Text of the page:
Father’s Day Kindle Nook stand-off? $50 gift card with Nook

Deciding between the Kindle and the Nook just became a little tougher.

From today through the 3rd of July B&N have a $50 gift card if you buy a Nook at a B&N store or at their website. Given that both Amazon and B&N are already offering free shipping (free 2 day for Kindle) this is a really good deal.

Purchase a NOOK at participating Barnes & Noble retail stores or online at http://www.bn.com (EAN: 9781400599998), and receive a $50.00 Barnes & Noble Gift Card, while supplies last. This offer is only valid for purchases made at Barnes & Noble retail book stores where NOOK is sold and for orders placed on http://www.bn.com

Strangely, the offer is not available at B&N College bookstores.

It’s a great promotion and you have to wonder why B&N have it - Is it to balance the Kindle’s arrival at Target? Is it to clear out stock and prepare for the Nook 2? Is it to make the most of Father’s Day and Graduation season?

Why is B&N adding a $50 gift card to Nook purchases? 

Is this part of a Father’s Day Kindle Nook stand-off?

The first possibility is that B&N have identified the month of June as a critical one -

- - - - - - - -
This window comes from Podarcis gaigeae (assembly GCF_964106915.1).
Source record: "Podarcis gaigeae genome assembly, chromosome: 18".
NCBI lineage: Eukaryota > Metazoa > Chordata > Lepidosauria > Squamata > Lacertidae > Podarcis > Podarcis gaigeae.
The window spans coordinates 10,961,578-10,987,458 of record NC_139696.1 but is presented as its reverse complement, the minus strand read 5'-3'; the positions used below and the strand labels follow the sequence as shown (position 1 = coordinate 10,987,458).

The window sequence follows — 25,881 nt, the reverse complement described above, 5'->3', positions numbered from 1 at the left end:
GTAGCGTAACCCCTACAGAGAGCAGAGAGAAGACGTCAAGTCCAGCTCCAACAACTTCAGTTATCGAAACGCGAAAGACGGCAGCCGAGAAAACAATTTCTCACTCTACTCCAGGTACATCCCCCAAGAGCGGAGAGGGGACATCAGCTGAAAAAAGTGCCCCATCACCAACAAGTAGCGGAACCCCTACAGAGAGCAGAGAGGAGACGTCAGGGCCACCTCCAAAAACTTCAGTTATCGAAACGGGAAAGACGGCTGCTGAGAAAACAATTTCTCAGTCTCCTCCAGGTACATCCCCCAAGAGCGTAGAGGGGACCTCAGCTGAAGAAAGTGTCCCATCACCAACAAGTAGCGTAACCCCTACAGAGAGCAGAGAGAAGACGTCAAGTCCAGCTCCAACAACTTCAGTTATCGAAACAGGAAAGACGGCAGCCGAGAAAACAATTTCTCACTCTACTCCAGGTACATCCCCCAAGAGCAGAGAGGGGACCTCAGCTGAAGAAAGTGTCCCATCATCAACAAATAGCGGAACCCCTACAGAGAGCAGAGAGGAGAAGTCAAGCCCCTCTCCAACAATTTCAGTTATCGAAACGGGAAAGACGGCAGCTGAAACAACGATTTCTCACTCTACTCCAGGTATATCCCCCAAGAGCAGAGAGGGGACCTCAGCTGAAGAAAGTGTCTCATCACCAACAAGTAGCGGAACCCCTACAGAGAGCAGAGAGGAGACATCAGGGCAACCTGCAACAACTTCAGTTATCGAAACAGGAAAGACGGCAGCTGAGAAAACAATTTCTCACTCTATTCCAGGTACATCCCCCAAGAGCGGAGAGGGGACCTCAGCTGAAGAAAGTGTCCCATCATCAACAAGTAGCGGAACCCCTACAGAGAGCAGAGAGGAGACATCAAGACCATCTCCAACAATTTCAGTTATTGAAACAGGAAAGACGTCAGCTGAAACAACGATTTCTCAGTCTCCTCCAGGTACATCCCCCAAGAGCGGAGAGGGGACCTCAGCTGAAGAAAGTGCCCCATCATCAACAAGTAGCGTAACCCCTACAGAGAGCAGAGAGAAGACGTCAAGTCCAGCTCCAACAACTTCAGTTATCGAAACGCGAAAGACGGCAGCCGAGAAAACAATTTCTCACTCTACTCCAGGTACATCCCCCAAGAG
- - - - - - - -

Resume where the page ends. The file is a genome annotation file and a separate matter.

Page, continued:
1. Father’s Day is 20th June. 
  2. Lots of graduating students and graduation gifts.
  3. Lots of people are getting ready for summer reading.  
  4. Lots of school and college students are embarking on their long summer vacations.  
  5. iPad hysteria is beginning to subside and people now want a device they can actually use in sunshine and hot weather.

CNet originally pointed out the Dad and Grad season as a possible reason for the Nook $50 discount -

Needless to say, Barnes & Noble is trying to gain an advantage as we head into the important Father’s Day and school graduation buying season.

“The company will provide a free $50 Barnes & Noble gift card with any Nook eBook Reader purchase through Barnes & Noble and Best Buy,”